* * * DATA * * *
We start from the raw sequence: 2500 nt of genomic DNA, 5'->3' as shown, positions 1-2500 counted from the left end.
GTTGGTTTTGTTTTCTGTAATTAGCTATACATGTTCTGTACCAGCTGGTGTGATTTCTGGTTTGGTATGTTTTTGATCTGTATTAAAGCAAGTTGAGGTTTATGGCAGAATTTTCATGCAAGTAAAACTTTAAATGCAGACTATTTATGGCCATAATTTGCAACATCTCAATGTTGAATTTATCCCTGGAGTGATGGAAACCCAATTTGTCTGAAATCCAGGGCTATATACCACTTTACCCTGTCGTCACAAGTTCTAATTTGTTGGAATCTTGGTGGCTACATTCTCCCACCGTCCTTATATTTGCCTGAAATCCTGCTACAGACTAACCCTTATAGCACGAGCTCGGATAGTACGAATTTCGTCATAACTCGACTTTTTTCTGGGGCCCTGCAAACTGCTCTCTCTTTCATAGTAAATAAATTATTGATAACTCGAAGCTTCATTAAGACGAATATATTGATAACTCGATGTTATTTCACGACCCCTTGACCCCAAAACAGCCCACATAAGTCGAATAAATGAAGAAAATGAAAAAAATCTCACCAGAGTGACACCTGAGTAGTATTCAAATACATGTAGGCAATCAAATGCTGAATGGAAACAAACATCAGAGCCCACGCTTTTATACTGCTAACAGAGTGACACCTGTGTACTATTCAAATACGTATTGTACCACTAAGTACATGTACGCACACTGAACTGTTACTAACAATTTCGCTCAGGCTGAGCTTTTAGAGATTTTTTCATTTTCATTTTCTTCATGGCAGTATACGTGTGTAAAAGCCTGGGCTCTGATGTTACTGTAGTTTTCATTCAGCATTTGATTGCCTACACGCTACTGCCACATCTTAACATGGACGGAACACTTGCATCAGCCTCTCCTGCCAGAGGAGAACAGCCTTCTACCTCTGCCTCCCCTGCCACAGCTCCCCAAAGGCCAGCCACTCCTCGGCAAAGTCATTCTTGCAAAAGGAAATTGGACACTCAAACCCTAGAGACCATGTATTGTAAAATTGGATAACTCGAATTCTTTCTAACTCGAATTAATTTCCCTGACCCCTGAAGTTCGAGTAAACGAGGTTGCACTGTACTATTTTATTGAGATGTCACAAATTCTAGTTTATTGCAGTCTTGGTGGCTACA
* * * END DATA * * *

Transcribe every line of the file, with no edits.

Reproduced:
We start from the raw sequence: 2500 nt of genomic DNA, 5'->3' as shown, positions 1-2500 counted from the left end.
GTTGGTTTTGTTTTCTGTAATTAGCTATACATGTTCTGTACCAGCTGGTGTGATTTCTGGTTTGGTATGTTTTTGATCTGTATTAAAGCAAGTTGAGGTTTATGGCAGAATTTTCATGCAAGTAAAACTTTAAATGCAGACTATTTATGGCCATAATTTGCAACATCTCAATGTTGAATTTATCCCTGGAGTGATGGAAACCCAATTTGTCTGAAATCCAGGGCTATATACCACTTTACCCTGTCGTCACAAGTTCTAATTTGTTGGAATCTTGGTGGCTACATTCTCCCACCGTCCTTATATTTGCCTGAAATCCTGCTACAGACTAACCCTTATAGCACGAGCTCGGATAGTACGAATTTCGTCATAACTCGACTTTTTTCTGGGGCCCTGCAAACTGCTCTCTCTTTCATAGTAAATAAATTATTGATAACTCGAAGCTTCATTAAGACGAATATATTGATAACTCGATGTTATTTCACGACCCCTTGACCCCAAAACAGCCCACATAAGTCGAATAAATGAAGAAAATGAAAAAAATCTCACCAGAGTGACACCTGAGTAGTATTCAAATACATGTAGGCAATCAAATGCTGAATGGAAACAAACATCAGAGCCCACGCTTTTATACTGCTAACAGAGTGACACCTGTGTACTATTCAAATACGTATTGTACCACTAAGTACATGTACGCACACTGAACTGTTACTAACAATTTCGCTCAGGCTGAGCTTTTAGAGATTTTTTCATTTTCATTTTCTTCATGGCAGTATACGTGTGTAAAAGCCTGGGCTCTGATGTTACTGTAGTTTTCATTCAGCATTTGATTGCCTACACGCTACTGCCACATCTTAACATGGACGGAACACTTGCATCAGCCTCTCCTGCCAGAGGAGAACAGCCTTCTACCTCTGCCTCCCCTGCCACAGCTCCCCAAAGGCCAGCCACTCCTCGGCAAAGTCATTCTTGCAAAAGGAAATTGGACACTCAAACCCTAGAGACCATGTATTGTAAAATTGGATAACTCGAATTCTTTCTAACTCGAATTAATTTCCCTGACCCCTGAAGTTCGAGTAAACGAGGTTGCACTGTACTATTTTATTGAGATGTCACAAATTCTAGTTTATTGCAGTCTTGGTGGCTACA